Coupa: Inventory Management key to Mitigating Red Sea Chaos

Coupa RVP Supply Chain Strategy Mat Woodcock warns businesses that inventory visibility is vital for avoiding worst of Red Sea shipping disruption

AP Moller Maersk has warned trade route disruption caused by Red Sea shipping attacks is likely to run into the second half of 2024, and that the situation is set to pose longer-term challenges to the global shipping industry.

Maersk North America Regional President Charles van der Steene told CNBC that customers can expect to see longer transit routes that “into Q2 and potentially Q3”.

He also urged customers to build longer transit times into their supply chain.

Maersk was one of the first major shipping lines to divert vessels away from Red Sea routes in the face of escalating attacks on merchant vessels by Iran-backed Houthi rebels. 

The journey from Europe to Southeast Asia via the Red Sea and the Suez Canal is 8,400 nautical miles – 3,280 nautical miles shorter than diverting ships around the African Cape. An estimated 15% of the world's shipping traffic transits via the Red Sea en route to the Suez Canal.

Maersk has tried to compensate for the delays by adding additional vessel capacity to its schedule, van der Steene said.

Responding to the ongoing Red Sea situation, Mat Woodcock, RVP Supply Chain Strategy at Coupa, told Supply Chain Digital that getting goods to the right place at the right time "has never been more difficult”.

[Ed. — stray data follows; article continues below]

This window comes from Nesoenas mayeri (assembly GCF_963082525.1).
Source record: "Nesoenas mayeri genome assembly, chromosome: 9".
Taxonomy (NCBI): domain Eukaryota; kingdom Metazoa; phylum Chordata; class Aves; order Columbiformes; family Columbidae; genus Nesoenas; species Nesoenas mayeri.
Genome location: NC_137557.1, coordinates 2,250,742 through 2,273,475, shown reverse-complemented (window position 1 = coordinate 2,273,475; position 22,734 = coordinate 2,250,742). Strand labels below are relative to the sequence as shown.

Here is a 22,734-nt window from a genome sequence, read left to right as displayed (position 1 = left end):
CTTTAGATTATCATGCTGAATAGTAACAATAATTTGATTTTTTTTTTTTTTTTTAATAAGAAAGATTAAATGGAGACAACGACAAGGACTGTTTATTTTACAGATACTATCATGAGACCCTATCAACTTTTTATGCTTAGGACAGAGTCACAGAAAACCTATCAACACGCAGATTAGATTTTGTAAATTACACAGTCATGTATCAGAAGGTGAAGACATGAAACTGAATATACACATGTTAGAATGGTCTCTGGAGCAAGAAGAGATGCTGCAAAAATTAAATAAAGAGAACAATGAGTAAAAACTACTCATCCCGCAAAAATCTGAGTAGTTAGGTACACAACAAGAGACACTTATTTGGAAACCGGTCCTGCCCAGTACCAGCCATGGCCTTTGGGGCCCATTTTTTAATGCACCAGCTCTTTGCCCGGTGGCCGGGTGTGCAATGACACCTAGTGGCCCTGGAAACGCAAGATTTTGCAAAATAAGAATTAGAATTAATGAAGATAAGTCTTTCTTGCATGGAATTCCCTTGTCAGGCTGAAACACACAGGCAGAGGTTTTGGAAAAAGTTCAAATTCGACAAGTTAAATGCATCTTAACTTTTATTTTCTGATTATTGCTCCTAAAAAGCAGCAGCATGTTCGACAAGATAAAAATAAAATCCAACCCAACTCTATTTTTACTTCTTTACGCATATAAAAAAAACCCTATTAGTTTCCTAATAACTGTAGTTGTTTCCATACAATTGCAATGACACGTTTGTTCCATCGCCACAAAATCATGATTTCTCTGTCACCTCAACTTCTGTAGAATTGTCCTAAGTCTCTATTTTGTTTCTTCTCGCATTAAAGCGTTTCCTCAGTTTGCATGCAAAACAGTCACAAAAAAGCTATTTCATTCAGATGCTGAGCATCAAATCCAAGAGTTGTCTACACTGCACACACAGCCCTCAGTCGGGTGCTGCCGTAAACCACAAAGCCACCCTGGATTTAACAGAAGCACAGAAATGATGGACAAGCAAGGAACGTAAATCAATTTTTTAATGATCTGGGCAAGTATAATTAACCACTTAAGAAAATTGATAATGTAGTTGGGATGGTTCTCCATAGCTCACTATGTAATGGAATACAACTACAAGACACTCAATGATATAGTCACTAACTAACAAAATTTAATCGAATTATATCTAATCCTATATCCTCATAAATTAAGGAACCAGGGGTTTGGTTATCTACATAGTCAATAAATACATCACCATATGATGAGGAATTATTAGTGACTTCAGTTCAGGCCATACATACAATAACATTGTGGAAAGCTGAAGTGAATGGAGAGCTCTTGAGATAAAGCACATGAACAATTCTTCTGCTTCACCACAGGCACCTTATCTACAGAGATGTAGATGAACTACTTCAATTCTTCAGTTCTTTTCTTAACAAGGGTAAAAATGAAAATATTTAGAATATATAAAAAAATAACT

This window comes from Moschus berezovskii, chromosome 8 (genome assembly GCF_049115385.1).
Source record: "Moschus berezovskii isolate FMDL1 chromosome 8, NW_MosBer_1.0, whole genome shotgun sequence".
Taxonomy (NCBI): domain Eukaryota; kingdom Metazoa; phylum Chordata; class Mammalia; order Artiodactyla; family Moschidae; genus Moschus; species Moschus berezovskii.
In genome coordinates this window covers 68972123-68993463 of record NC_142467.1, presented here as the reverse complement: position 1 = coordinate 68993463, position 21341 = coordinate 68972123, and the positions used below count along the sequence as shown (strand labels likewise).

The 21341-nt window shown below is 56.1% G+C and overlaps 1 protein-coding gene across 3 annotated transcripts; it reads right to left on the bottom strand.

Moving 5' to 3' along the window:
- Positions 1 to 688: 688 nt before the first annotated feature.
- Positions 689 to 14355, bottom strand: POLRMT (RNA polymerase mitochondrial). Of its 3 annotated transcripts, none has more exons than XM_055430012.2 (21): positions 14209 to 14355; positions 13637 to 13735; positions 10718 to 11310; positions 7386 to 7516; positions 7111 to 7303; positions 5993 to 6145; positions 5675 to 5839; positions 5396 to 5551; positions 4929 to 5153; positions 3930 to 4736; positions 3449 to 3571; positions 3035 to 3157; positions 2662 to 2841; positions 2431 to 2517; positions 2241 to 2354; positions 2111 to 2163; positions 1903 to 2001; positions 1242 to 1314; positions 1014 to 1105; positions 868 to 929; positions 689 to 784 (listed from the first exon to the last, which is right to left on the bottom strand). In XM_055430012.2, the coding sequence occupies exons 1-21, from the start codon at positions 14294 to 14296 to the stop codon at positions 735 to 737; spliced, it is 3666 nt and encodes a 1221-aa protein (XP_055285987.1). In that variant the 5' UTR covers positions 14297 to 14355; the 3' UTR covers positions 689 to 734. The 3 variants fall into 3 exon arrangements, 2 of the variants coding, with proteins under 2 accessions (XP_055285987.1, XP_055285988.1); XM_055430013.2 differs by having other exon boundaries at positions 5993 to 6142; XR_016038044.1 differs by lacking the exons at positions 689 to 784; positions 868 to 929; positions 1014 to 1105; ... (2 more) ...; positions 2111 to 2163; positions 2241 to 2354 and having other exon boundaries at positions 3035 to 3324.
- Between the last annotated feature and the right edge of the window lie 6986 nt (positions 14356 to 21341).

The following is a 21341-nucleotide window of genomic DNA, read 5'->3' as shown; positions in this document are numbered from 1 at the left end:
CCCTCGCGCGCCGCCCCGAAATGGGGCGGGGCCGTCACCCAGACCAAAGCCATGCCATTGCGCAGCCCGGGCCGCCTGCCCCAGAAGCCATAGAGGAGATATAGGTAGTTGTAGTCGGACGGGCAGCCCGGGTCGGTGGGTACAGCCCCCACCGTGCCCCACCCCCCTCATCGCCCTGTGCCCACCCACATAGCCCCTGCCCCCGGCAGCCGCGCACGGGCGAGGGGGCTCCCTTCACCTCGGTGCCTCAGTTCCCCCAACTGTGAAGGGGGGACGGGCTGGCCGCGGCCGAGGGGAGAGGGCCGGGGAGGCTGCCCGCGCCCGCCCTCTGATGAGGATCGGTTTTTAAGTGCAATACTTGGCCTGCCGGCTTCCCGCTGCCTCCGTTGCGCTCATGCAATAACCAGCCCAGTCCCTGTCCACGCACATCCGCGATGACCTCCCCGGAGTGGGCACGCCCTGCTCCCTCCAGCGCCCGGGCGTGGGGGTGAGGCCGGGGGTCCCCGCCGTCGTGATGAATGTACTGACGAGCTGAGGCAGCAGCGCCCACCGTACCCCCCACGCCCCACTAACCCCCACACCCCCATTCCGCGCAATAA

He adds: ”We are already seeing brands worldwide warning of delays, but this only just brushes the surface.”

Woodcock advises businesses who are looking to mitigate the impact of shipping delays to “properly manage inventory”. 

Coupa: Inventory management 'can mitigate disruption'

He says: “Excess inventory ties up critical working capital, lengthens the cash-to-cash cycle and further rattles an already fragile supply chain. 

“We can’t just revert to the traditional ‘just-in-case’ inventory model, whereby products are created in advance and in excess of demand.” 

Woodcock warns that, in an economy driven by fast-paced ecommerce, by the time delayed products arrive at their intended destinations they may no longer be in demand.

“They will likely sit on a warehouse shelf as surplus and will then need discounting,” he cautions.  

For retailers, he says, such issues play havoc with seasonal and promotional planning, and added that for those struggling financially, “the impact of increased costs and increased inventory levels tying up working capital and slowing cash flow could push them to the financial edge”. 

He adds: “With both risk control and capital being diverted towards managing inventory, the supply chain is left in a volatile state. 

“By replicating the supply chain in digital form, otherwise known as a digital twin, companies can gain a better vantage point of oncoming challenges and ask critical ‘What-if?’ questions ahead of time.” 

This, he says, helps supply chain leaders prepare for any scenario – “whether that be geopolitical conflicts or natural disasters”. 

He adds: “With the help of AI-driven resilient design and planning technology, companies can then either proactively avoid the disruption or blunt it.

“The sooner companies can master managing their inventory and supply chains the sooner they can navigate and execute change all while bracing for oncoming uncertainty.”  

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